Investigating the use of dual-polarized and large incident angle of SAR data for mapping the6 ‎fluvial and Aeolian deposits, ‎

Journal Article
Amarah, Ahmad G., Bassam A. . 2017
Publication Work Type: 
Research
Magazine \ Newspaper: 
NRIAG Journal of Astronomy and Geophysics
Volume Number: 
Volume 6, Issue 2
Pages: 
349-360
Publication Abstract: 

a b s t r a c t
Mapping the spatial distributions of the fluvial deposits in terms of particles size as well as imaging the near-surface features along the non-vegetated aeolian sand-sheets, provides valuable geological information. Thus this work aims at investigating the contribution of the dual-polarization SAR data in classifying and mapping the surface sediments as well as investigating the effect of the radar incident-angle on improving the images of the hidden features under the desert sand cover. For mapping the fluvial deposits, the covariance matrix ([C2]) using four dual-polarized ALOS/PALSAR-1 scenes cover the Wadi El Matulla, East Qena, Egypt were generated. This [C2] matrix was used to generate a supervised classification map with three main classes (gravel, gravel/sand and sand). The polarimetric scattering response, spectral reflectance and temperatures brightness of these 3 classes were extracted. However for the aeolian deposits investigation, two Radarsat-1 and three full-polarimetric ALOS/PALSAR-1 images, which cover the northwestern sandy part of Sinai, Egypt were calibrated, filtered, geocoded and ingested in a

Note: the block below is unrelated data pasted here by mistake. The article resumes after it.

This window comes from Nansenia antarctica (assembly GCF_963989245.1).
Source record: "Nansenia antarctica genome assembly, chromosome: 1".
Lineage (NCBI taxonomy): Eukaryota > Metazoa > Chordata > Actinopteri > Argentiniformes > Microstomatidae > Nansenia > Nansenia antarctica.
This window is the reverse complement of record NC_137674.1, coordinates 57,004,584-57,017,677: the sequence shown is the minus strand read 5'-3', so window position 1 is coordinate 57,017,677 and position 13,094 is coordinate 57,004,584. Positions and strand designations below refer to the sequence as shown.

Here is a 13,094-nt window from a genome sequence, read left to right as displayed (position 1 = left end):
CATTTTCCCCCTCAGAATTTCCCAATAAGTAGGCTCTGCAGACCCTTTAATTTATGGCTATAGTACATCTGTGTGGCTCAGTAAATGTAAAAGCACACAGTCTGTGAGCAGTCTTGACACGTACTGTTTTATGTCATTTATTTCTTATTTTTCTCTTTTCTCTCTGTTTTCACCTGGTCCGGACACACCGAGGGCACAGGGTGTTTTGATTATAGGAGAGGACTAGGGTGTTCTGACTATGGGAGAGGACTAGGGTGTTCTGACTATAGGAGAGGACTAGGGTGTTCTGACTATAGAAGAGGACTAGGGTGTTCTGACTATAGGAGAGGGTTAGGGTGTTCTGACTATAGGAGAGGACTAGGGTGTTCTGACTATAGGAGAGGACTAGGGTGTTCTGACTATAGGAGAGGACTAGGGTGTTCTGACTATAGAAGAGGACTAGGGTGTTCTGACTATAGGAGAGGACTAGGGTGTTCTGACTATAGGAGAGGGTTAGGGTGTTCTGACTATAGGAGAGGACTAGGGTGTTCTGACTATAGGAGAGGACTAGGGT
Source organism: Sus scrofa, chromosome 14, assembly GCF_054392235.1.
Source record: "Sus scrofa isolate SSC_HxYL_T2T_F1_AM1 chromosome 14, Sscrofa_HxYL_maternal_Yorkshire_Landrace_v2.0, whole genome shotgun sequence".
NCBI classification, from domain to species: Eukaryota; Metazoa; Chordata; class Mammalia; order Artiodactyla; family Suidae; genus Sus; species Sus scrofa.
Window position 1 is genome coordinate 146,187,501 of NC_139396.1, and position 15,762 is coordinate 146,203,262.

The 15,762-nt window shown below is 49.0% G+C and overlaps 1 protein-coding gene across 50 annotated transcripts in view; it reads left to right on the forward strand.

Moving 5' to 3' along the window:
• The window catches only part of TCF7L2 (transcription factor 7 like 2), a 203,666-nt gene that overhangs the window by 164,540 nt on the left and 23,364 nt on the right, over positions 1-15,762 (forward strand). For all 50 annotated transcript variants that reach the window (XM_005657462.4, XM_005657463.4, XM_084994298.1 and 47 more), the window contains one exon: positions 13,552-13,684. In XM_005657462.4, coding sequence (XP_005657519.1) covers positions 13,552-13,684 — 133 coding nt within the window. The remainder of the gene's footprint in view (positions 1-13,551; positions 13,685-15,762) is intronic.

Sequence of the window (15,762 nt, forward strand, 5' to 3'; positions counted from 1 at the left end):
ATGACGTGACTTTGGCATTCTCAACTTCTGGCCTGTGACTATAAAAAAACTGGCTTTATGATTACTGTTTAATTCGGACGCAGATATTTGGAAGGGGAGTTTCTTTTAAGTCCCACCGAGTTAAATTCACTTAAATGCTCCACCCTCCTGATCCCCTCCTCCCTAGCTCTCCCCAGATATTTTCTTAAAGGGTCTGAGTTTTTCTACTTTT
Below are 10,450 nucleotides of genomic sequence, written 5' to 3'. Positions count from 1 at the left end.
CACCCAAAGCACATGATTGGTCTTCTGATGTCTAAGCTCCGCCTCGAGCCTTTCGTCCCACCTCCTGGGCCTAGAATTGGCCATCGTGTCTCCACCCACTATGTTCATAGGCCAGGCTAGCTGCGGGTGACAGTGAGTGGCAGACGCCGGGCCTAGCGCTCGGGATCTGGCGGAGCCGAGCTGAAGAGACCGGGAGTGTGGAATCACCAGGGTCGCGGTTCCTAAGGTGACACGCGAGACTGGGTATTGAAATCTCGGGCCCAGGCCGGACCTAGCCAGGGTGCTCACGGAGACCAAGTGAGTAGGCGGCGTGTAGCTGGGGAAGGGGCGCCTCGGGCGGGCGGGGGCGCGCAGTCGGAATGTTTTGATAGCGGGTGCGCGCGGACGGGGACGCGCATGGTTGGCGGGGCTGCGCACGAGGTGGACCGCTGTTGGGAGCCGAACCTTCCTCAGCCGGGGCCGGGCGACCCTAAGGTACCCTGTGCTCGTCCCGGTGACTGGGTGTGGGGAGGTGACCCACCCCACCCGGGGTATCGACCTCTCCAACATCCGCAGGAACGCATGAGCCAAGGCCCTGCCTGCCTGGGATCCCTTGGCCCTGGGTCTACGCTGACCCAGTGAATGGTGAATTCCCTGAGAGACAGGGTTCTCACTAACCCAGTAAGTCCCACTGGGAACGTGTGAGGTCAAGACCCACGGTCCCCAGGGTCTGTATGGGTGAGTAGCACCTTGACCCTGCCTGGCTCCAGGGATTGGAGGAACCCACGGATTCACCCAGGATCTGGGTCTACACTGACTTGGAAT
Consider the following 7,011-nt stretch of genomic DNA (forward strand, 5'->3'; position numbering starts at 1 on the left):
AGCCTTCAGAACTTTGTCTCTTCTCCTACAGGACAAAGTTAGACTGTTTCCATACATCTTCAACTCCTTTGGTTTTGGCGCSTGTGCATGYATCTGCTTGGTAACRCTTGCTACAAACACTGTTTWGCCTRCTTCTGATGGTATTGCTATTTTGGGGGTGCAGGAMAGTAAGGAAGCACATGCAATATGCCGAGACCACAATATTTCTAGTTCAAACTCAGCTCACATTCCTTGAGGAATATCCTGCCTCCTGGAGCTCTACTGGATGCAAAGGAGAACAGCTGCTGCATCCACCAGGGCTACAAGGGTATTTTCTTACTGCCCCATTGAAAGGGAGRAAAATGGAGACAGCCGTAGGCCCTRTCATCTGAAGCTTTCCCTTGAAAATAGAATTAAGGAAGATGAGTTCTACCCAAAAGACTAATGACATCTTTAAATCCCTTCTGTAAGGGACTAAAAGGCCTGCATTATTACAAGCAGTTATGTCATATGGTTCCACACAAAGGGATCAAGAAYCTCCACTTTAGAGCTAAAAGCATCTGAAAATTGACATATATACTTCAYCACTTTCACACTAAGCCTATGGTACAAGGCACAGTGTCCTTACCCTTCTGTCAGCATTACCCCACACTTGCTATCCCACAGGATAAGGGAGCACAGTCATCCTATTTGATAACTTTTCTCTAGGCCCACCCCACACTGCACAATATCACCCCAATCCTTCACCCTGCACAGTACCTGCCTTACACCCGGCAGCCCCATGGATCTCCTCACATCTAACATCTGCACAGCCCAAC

GIS database to image the near-surface features. The fluvial mapping results show that the values of the radar backscattered coefficient (r) and the degree of randomness of the obtained three classes are increasing respectively by increasing their grain size. Moreover, the large incident angle (hi = 39.7) of the Radarsat-1 image has revealed a meandering buried stream under the sand sheet of the northwestern part of Sinai. Such buried stream does not appear in the other optical, SRTM and SAR dataset. The main reason is the enhanced contrast between the low backscattered return from the revealed meandering stream and the surroundings as a result of the increased backscattering intensity, which is related to the relatively large incident angle along the undulated surface of the study area. All archaeological observations support the existence of paleo-fresh water lagoon at the northwestern corner of the study area, which might have been the discharge lagoon of the revealed hidden stream.